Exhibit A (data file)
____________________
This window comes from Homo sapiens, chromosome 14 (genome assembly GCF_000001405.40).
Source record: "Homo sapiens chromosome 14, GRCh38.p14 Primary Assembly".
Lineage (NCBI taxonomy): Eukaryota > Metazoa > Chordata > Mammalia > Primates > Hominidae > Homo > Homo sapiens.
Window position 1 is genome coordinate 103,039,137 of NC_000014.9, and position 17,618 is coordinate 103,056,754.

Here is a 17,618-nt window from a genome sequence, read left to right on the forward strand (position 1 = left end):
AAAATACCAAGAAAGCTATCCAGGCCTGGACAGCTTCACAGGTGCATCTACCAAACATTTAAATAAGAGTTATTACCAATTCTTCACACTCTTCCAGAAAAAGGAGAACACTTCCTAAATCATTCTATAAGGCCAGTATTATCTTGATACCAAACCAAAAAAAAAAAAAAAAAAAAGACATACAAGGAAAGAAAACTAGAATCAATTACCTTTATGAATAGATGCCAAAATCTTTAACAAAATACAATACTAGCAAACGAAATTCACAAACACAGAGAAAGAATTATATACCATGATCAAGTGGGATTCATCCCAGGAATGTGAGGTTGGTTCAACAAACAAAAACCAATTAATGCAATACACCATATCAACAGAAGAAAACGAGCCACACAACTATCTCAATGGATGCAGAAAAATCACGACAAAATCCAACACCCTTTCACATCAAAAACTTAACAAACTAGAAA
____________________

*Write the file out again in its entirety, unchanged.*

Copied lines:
This window comes from Homo sapiens, chromosome 14 (genome assembly GCF_000001405.40).
Source record: "Homo sapiens chromosome 14, GRCh38.p14 Primary Assembly".
Lineage (NCBI taxonomy): Eukaryota > Metazoa > Chordata > Mammalia > Primates > Hominidae > Homo > Homo sapiens.
Window position 1 is genome coordinate 103,039,137 of NC_000014.9, and position 17,618 is coordinate 103,056,754.

Here is a 17,618-nt window from a genome sequence, read left to right on the forward strand (position 1 = left end):
AAAATACCAAGAAAGCTATCCAGGCCTGGACAGCTTCACAGGTGCATCTACCAAACATTTAAATAAGAGTTATTACCAATTCTTCACACTCTTCCAGAAAAAGGAGAACACTTCCTAAATCATTCTATAAGGCCAGTATTATCTTGATACCAAACCAAAAAAAAAAAAAAAAAAAAGACATACAAGGAAAGAAAACTAGAATCAATTACCTTTATGAATAGATGCCAAAATCTTTAACAAAATACAATACTAGCAAACGAAATTCACAAACACAGAGAAAGAATTATATACCATGATCAAGTGGGATTCATCCCAGGAATGTGAGGTTGGTTCAACAAACAAAAACCAATTAATGCAATACACCATATCAACAGAAGAAAACGAGCCACACAACTATCTCAATGGATGCAGAAAAATCACGACAAAATCCAACACCCTTTCACATCAAAAACTTAACAAACTAGAAA